Aconiti Lateralis Radix Praeparata (ALRP) is the daughter root of Aconitum carmichaelii Debx. It is regarded as a magic drug for its severe cardiotoxicity and great cardiac effect. How to achieve the dual purpose of toxicity elimination and efficacy preservation is always a bottleneck of industrial development. Traditional detoxification methods are extremely complicated and time-consuming, such as burning, grilling, baking, boiling, soaking, steaming, and so on [7, 8]. What are worse, over 90% alkaloids lost during the process due to unclear understanding of toxic and active ingredients [9]. Official quality standards of Heishunpian (HSP), Baifupian, Danfupian, Paofupian are cases. From the present perspective, aconitine, mesaconitine, and hypaconitine belong to the hypertoxic main components. When these ones are hydrolyzed under heating conditions, the hydrolysates are converted into possible energy metabolism promoters, including benzoylaconitine, benzoylmesaconitine, and benzoylhypaconitine [10]. Other water-soluble alkaloids, such as higenamine and salsolinol [11, 12], are considered to be crucial substances in enhancing myocardial contractility by activating β receptors [13]. Interestingly, both benzoyl alkaloids and water-soluble alkaloids have good water solubility and are easy to flow away.

According to the principle above, we have designed a novel detoxification approach by fresh cutting and continuously dried in 100 °C oven for 10 h [14]. In the previous study, this new method has been confirmed to achieve the same detoxification effect as traditional methods, and the loss of alkaloids dropped from 85.2 to 30% [14]. The crucial innovation has granted by Chinese patents (No. 201510347673.9). However, there is no direct evidence that the increase of alkaloid retention in vitro would lead to enhancing the effect in vivo. It is unknown whether the novel ALRP processed product (NAP) has a better efficacy on cardiac.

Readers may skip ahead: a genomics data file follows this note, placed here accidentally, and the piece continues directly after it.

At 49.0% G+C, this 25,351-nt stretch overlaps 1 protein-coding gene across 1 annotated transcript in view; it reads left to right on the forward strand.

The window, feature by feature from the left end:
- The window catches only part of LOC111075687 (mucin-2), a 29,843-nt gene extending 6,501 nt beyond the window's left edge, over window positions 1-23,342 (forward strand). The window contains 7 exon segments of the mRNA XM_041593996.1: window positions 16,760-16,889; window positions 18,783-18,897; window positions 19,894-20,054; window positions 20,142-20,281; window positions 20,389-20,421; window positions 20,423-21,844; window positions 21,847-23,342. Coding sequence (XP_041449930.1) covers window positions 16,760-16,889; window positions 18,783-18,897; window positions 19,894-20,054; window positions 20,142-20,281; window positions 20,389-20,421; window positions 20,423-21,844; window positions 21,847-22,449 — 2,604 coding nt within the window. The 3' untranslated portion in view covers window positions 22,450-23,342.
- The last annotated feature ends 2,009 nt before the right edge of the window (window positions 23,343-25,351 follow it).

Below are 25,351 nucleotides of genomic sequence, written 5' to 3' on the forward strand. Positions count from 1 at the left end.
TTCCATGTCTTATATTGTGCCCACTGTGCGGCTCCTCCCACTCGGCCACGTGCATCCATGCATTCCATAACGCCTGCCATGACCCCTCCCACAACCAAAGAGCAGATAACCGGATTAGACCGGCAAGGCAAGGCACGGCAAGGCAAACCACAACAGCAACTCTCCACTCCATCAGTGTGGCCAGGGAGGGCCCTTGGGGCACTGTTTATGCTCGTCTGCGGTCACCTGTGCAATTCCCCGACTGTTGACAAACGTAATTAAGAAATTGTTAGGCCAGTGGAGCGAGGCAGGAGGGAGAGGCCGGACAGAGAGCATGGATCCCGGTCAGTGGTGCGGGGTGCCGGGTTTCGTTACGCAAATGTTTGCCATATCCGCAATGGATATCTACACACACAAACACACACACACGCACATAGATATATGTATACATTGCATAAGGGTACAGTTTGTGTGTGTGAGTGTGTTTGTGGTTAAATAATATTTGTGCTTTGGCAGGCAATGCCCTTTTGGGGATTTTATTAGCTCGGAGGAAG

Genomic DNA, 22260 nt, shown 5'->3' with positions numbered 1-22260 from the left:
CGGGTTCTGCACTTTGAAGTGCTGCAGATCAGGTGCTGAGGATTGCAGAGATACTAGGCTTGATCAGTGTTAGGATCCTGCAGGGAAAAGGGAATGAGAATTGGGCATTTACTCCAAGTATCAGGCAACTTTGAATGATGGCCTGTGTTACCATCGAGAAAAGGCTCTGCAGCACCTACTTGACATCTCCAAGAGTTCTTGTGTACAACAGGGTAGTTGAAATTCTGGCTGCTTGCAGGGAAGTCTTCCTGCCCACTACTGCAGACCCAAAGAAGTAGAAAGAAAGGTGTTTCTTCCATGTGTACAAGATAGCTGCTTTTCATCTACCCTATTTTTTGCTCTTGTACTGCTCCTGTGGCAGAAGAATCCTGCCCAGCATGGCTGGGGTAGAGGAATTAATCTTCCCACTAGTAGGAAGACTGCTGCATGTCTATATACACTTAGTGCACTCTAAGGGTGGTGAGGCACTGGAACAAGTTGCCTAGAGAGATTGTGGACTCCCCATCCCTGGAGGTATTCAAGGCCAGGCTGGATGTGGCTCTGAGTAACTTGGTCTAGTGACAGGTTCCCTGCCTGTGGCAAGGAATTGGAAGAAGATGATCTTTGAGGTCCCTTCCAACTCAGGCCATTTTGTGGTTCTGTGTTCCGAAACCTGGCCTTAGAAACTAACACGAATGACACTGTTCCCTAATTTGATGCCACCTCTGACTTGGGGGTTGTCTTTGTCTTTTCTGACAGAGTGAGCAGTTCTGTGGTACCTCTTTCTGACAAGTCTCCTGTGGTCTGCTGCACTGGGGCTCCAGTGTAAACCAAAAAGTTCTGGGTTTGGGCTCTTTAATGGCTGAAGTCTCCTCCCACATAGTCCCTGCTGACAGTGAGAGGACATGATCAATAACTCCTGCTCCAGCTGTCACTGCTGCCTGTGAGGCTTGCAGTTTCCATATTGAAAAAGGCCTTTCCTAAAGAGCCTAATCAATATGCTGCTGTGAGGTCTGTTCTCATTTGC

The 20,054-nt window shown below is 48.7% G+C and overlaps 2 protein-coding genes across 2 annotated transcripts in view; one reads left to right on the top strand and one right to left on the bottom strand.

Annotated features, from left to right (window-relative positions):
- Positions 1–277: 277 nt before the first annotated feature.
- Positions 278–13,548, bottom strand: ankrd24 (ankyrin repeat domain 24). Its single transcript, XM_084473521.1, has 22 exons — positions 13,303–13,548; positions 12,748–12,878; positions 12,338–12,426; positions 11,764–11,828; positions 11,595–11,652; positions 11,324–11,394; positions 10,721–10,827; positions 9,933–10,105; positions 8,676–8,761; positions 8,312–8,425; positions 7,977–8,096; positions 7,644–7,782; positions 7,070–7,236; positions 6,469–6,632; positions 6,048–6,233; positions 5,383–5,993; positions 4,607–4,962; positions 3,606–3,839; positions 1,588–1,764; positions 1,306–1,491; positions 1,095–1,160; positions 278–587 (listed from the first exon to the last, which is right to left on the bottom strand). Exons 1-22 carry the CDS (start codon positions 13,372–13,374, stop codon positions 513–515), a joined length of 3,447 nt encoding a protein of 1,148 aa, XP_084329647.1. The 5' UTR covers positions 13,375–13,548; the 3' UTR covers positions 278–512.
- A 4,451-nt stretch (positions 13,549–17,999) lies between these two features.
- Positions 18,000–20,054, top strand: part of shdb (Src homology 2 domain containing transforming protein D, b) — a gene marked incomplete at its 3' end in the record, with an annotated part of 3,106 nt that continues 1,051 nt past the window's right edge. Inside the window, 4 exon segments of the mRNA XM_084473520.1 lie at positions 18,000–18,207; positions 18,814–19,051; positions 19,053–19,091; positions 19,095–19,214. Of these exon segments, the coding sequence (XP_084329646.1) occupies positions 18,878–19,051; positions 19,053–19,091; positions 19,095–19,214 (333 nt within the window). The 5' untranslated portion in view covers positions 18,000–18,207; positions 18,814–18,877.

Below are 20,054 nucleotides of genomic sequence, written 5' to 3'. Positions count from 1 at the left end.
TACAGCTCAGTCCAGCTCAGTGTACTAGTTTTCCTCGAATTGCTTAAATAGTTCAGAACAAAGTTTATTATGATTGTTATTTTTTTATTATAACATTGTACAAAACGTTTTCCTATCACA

In this manuscript, in order to explore the mechanism of cardiac by ALRP, the methods and ideas of network pharmacology were applied. HSP was the most widely used ALRP detoxification product at present. To evaluate the clinical application advantages of NAP, cardiac activity experiment and mitochondrial promotion experiment were carried out. This study is expected to reveal the cardiac mechanism of ALRP and to facilitate the clinical application of NAP. It is also very important for scientific design of detoxification technology and efficient utilization of ALRP resources.



HSP and ALRP were provided by Sichuan Jiangyou Zhongba Fuzi Science and Technology Development Co., LTD. All samples, identified by Professor Xiaohe Xiao, were deposited at the Chengdu University of TCM, Chengdu, China. NAP was prepared by the one-step detoxification approach. In detail, fresh ALRP were cutting into particles with the size of 5 * 5 * 5 mm, and then dried in 100 °C oven for 10 h [14]. The information regarding the experimental design, statistics, and resources used in this study are attached in the minimum standards of reporting checklist (Additional file 1).